InternetRetailing‘s Editor in Chief, Ian Jindal, has been shopping hard this month and his experience at the sharp end of retail (handing over cash, rather than writing strategies) has made him ponder how retailers should respond to anticipated ‘percentage declines’ in sales.Thanks to client engagements your Editor in Chief has had the opportunity to pound the malls, boutiques and ateliers of Hong Kong, London, New York and Manchester – all in the space of high carbon-footprint month. During my travels I’ve been both demonstrating best practice rich internet applications and spending times in some truly extraordinary retail venues – from the highest end of luxury outlets and malls in Hong Kong through discount and scale retailers in NYC, where luxury and mass-markets collide, and niche, one-outlet custom retailers in the UK. As a backdrop to this till-gazing my newsfeeds have kept me in touch with the statistics: ongoing fears of a consumer recession; growth in online sales over the Christmas season that show the channel taking an ever-greater proportion of retail sales and a mix of retail results, with some winners and a few losers whose sales have declined.
In my conversations with retailers there’s a general agreement that the “consumer situation” is going to be difficult through 2008 and that spring trading won’t help fashion retailers enough (after all, Spring/Summer goods have a lower cash value that the big winter coats and back to school outfits) and the electronics retailers lack a compelling product – no Xbox/Wii launch, no new operating system, no radical shift in computer power or screen technology. Even the DVD format war has fizzled to a conclusion.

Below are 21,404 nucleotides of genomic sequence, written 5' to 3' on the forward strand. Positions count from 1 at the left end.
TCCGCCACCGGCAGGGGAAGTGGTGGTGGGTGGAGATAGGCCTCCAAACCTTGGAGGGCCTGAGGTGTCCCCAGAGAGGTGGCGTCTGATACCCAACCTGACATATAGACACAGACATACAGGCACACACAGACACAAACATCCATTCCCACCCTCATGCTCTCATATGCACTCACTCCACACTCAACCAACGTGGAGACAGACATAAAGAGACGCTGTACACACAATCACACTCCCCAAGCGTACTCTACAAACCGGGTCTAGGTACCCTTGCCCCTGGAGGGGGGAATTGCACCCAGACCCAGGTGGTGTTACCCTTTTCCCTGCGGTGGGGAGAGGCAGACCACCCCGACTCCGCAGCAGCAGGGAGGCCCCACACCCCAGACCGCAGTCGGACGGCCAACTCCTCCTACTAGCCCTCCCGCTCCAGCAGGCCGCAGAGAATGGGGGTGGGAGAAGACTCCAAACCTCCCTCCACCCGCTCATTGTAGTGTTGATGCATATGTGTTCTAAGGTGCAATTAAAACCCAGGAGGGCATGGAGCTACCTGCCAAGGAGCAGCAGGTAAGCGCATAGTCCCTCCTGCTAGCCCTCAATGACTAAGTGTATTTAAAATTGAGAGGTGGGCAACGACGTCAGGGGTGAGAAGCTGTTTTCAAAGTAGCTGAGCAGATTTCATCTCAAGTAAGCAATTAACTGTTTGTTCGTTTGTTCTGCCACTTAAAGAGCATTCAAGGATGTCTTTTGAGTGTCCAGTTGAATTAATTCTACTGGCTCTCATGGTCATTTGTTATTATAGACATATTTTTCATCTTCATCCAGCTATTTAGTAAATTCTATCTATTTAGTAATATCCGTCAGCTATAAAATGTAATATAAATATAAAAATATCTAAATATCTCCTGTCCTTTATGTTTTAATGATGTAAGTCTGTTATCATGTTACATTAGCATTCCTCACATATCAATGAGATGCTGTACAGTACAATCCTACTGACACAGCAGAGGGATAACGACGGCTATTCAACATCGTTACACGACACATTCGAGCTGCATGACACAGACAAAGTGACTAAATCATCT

In all, retailers are looking to proceed with caution, eye promotional activity and keen pricing as their lodestone in the difficult currents ahead – looking to steady sales or have a ‘managed decline’ while protecting margins. In a word – incrementalism.
I fear, though, that such stoicism and incrementalism will not serve retailers well: there’s no such thing as an average decline.
Customer behaviour is binary: they either buy or they do not. It’s not as if – faced by a reduced amount of free cash – a customer simply decides to spend £97 instead of £100. Clearly, retailer discounting may give that appearance (ie if we reduce prices) but the more worrying situation is that customers simply do not buy at all from us: a 100% discount!
This was obvious to me as I eavesdropped on the faithful in four different Apple stores fondling the new MacBook Air. Even early adopters acknowledge that the machine is underpowered but its impact is clear: it makes other options look undesirable and customers will wait for the ‘version 2’ rather than spend now or on an alternative. The message for rival products is “we don’t want it” not “we can’t afford it”.
Likewise, for clothing. Recent reports show that customer aspirations remain high even when cash is tight. The observed behaviour is that they’ll continue to buy high-end goods, but in lower quantities, and would fund the purchases by eschewing other non-essential purchases (ie reduced overall sales for the high end, zero sales at the lower end: no ‘average’ in sight!).
Luxury etailers, however, should not take this custom for granted. A quantitative survey by Conchango this month (covered on our portal) shows a catalogue of basic errors and shoddy customer experience. 30% of ordered goods did not arrive, and from a total score of 190 Estee Lauder (the best) only managed 109 and Dior held up the bottom with a lowly 56 (goods didn’t arrive).
The lessons from this are clear, obvious – and generally ignored. Back your products and marketing with great logistics.
The more difficult lesson though is to look through the aggregate behaviour of 100 customers and consider the unique experience of each of them: if we fail to communicate, inspire and delight then the customers’ wallets will stay firmly in their pockets. Aggregate percentage shifts in the market will disguise the fact that some retailers will take lots of money and others will see sales fall off a cliff.
A gynaecologist friend once remarked, one cannot be “99% pregnant” – you either are or you’re not. Likewise with retail in 2008: there’s no ‘99% successful’ – you’ll either make the sale or you won’t. In 2008 etail sales will need to be personal, and etailers must act accordingly.